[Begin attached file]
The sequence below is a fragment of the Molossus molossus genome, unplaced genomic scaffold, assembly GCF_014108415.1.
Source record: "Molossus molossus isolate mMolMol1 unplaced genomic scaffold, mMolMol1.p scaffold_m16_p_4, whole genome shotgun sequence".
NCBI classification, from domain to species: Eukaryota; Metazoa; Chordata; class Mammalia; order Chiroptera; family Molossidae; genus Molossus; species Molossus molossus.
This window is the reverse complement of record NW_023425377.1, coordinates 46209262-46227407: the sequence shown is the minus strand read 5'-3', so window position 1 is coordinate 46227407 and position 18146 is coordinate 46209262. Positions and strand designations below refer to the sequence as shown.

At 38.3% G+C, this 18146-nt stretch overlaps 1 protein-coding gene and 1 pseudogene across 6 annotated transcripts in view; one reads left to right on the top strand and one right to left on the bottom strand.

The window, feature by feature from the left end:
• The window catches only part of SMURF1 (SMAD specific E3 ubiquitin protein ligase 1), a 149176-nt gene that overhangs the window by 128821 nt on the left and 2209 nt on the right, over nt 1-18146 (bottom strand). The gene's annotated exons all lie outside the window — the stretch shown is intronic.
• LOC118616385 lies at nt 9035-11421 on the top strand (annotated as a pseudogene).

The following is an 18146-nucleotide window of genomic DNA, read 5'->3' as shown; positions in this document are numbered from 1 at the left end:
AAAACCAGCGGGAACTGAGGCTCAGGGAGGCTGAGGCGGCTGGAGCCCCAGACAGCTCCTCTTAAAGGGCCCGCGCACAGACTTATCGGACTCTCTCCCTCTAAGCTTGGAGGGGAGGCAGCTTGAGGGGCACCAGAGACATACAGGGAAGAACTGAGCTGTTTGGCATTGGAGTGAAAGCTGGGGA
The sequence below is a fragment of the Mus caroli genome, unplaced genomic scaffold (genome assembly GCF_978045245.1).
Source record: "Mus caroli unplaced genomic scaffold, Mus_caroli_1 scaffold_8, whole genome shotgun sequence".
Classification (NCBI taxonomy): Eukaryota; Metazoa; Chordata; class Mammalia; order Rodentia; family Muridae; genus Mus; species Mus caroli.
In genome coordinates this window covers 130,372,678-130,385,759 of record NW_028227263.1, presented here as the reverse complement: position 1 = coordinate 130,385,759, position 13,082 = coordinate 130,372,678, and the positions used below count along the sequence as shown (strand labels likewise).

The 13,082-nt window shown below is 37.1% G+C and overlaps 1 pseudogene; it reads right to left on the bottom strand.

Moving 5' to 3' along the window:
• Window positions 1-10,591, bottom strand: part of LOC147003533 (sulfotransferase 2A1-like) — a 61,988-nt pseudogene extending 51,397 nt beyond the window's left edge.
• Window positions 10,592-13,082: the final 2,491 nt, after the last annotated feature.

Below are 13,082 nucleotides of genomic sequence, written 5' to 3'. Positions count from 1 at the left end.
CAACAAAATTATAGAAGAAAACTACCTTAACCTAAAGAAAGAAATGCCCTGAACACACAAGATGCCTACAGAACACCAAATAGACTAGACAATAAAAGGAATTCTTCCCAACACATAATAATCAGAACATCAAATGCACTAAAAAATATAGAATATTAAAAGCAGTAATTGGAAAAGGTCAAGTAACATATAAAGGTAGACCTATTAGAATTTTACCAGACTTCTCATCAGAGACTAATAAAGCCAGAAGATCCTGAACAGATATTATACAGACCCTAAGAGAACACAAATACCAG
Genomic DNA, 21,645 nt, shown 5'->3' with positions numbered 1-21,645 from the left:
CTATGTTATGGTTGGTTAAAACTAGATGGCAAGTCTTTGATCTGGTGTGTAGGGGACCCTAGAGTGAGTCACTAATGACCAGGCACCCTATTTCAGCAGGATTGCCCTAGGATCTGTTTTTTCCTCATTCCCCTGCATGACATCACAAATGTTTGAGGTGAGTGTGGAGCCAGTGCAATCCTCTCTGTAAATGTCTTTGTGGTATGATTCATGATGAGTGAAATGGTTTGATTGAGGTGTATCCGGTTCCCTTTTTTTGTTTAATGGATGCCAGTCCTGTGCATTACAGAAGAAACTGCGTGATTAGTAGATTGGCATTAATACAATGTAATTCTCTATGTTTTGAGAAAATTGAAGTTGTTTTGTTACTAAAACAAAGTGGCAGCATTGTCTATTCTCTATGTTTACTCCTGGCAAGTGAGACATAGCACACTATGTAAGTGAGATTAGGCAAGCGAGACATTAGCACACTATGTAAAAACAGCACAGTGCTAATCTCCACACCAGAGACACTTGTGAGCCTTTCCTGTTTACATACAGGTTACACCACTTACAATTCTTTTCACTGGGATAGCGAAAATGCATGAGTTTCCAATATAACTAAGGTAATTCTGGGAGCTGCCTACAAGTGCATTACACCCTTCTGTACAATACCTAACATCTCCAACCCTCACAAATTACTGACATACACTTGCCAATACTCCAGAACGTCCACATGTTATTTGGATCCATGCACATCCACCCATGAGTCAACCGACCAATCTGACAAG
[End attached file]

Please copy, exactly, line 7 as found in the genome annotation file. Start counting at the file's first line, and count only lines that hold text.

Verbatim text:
• The window catches only part of SMURF1 (SMAD specific E3 ubiquitin protein ligase 1), a 149176-nt gene that overhangs the window by 128821 nt on the left and 2209 nt on the right, over nt 1-18146 (bottom strand). The gene's annotated exons all lie outside the window — the stretch shown is intronic.